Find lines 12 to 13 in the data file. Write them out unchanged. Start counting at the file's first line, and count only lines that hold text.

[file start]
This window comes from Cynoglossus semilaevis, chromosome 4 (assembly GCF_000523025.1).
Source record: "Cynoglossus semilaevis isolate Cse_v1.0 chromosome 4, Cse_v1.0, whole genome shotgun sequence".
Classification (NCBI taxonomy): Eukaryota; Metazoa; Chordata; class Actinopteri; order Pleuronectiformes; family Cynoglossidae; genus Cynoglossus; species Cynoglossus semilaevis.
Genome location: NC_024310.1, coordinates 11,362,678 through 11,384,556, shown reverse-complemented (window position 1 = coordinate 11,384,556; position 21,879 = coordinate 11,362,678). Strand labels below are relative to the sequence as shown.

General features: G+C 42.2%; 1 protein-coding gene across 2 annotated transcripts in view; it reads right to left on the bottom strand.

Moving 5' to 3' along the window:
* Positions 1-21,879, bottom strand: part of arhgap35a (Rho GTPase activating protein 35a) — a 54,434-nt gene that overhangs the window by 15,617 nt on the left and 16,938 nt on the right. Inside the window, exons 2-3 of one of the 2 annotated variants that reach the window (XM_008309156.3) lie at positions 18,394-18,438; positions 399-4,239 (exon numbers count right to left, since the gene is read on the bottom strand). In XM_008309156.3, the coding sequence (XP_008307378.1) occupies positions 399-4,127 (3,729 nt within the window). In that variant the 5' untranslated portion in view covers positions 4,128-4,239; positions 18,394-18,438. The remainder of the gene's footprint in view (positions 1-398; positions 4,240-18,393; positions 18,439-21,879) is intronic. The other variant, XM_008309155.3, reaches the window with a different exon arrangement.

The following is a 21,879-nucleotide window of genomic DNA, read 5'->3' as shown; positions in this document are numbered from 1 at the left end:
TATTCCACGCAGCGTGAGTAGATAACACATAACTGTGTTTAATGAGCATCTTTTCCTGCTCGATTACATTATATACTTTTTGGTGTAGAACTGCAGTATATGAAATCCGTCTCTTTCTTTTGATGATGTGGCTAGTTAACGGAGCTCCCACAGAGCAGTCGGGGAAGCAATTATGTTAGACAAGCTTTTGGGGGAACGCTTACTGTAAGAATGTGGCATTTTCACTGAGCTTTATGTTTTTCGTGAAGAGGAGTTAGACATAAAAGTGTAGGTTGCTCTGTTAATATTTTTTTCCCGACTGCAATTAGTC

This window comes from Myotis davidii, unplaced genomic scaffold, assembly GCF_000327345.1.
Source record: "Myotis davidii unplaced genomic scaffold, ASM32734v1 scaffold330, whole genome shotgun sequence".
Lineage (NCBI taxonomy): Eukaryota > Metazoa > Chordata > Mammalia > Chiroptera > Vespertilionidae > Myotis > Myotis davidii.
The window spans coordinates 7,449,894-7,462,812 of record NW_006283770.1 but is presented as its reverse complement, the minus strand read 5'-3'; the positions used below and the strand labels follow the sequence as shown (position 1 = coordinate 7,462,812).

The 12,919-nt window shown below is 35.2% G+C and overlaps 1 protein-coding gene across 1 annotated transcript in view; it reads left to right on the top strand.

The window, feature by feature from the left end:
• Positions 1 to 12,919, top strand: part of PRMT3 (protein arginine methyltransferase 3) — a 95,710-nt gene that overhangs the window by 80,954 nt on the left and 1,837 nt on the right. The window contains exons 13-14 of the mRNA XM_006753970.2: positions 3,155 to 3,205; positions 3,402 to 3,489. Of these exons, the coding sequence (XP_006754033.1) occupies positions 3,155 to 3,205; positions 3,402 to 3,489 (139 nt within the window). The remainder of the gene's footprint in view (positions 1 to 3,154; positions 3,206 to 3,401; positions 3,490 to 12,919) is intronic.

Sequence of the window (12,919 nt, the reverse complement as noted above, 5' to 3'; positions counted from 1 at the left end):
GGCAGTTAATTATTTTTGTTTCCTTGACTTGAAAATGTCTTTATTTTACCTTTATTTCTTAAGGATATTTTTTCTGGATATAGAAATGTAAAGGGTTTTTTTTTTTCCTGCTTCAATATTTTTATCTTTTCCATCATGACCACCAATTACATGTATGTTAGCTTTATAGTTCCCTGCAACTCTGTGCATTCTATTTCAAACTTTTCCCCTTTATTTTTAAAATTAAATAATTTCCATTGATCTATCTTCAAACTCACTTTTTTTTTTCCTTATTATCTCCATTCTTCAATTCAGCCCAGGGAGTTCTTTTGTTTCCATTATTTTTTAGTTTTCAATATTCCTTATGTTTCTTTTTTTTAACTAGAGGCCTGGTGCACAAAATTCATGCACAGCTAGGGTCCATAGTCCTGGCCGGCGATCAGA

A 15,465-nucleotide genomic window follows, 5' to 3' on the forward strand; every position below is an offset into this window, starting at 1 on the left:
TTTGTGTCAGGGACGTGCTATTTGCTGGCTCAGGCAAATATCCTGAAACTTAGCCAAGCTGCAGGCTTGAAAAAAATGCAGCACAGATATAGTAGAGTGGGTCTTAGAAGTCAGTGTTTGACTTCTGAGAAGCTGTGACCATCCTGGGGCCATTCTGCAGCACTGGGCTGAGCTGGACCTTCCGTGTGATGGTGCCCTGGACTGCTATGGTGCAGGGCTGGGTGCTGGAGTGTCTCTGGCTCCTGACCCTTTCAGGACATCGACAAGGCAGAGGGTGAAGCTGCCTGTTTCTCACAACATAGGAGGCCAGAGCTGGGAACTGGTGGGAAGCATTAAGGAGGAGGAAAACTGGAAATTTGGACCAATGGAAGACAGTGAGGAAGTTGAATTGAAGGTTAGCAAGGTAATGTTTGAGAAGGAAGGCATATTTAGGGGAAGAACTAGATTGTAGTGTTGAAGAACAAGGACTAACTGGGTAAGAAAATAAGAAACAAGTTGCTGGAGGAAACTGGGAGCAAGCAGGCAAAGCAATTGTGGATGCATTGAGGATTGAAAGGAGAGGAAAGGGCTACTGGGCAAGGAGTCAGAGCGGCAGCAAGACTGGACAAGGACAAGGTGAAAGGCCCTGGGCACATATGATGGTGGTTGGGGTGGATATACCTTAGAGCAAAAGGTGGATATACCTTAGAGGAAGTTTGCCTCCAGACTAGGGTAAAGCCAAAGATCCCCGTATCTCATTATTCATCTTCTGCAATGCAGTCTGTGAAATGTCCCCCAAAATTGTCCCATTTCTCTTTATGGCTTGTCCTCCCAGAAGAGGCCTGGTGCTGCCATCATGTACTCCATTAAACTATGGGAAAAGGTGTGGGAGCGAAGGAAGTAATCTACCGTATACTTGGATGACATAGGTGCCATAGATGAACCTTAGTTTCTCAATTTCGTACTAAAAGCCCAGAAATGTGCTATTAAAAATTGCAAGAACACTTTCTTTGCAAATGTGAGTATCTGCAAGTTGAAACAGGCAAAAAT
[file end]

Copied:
Lineage (NCBI taxonomy): Eukaryota > Metazoa > Chordata > Mammalia > Chiroptera > Vespertilionidae > Myotis > Myotis davidii.
The window spans coordinates 7,449,894-7,462,812 of record NW_006283770.1 but is presented as its reverse complement, the minus strand read 5'-3'; the positions used below and the strand labels follow the sequence as shown (position 1 = coordinate 7,462,812).